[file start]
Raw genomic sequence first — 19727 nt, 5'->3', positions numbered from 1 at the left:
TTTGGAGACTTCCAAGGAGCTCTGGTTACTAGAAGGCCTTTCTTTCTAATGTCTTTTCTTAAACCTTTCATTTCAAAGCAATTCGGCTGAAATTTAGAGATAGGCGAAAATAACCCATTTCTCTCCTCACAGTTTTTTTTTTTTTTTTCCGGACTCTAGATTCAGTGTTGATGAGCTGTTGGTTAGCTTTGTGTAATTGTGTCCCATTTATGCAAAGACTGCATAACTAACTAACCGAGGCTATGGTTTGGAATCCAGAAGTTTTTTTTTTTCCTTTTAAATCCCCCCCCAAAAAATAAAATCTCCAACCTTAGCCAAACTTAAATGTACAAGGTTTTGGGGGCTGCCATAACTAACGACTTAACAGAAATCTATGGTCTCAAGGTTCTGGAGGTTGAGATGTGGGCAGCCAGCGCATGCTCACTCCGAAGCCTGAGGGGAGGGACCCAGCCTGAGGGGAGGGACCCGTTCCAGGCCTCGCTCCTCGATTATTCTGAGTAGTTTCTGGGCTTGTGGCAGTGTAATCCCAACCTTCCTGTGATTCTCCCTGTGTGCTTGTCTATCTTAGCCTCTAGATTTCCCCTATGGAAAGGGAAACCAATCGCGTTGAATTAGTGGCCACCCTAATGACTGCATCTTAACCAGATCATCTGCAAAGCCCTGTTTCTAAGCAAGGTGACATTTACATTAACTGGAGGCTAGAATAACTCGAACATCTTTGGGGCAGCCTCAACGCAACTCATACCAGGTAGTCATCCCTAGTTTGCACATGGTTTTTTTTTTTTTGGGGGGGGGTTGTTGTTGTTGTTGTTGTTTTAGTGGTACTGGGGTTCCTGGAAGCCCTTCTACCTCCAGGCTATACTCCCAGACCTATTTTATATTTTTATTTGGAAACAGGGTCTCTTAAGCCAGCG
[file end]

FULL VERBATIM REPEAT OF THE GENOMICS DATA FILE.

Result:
Raw genomic sequence first — 19727 nt, 5'->3', positions numbered from 1 at the left:
TTTGGAGACTTCCAAGGAGCTCTGGTTACTAGAAGGCCTTTCTTTCTAATGTCTTTTCTTAAACCTTTCATTTCAAAGCAATTCGGCTGAAATTTAGAGATAGGCGAAAATAACCCATTTCTCTCCTCACAGTTTTTTTTTTTTTTTTCCGGACTCTAGATTCAGTGTTGATGAGCTGTTGGTTAGCTTTGTGTAATTGTGTCCCATTTATGCAAAGACTGCATAACTAACTAACCGAGGCTATGGTTTGGAATCCAGAAGTTTTTTTTTTTCCTTTTAAATCCCCCCCCAAAAAATAAAATCTCCAACCTTAGCCAAACTTAAATGTACAAGGTTTTGGGGGCTGCCATAACTAACGACTTAACAGAAATCTATGGTCTCAAGGTTCTGGAGGTTGAGATGTGGGCAGCCAGCGCATGCTCACTCCGAAGCCTGAGGGGAGGGACCCAGCCTGAGGGGAGGGACCCGTTCCAGGCCTCGCTCCTCGATTATTCTGAGTAGTTTCTGGGCTTGTGGCAGTGTAATCCCAACCTTCCTGTGATTCTCCCTGTGTGCTTGTCTATCTTAGCCTCTAGATTTCCCCTATGGAAAGGGAAACCAATCGCGTTGAATTAGTGGCCACCCTAATGACTGCATCTTAACCAGATCATCTGCAAAGCCCTGTTTCTAAGCAAGGTGACATTTACATTAACTGGAGGCTAGAATAACTCGAACATCTTTGGGGCAGCCTCAACGCAACTCATACCAGGTAGTCATCCCTAGTTTGCACATGGTTTTTTTTTTTTTGGGGGGGGGTTGTTGTTGTTGTTGTTGTTTTAGTGGTACTGGGGTTCCTGGAAGCCCTTCTACCTCCAGGCTATACTCCCAGACCTATTTTATATTTTTATTTGGAAACAGGGTCTCTTAAGCCAGCG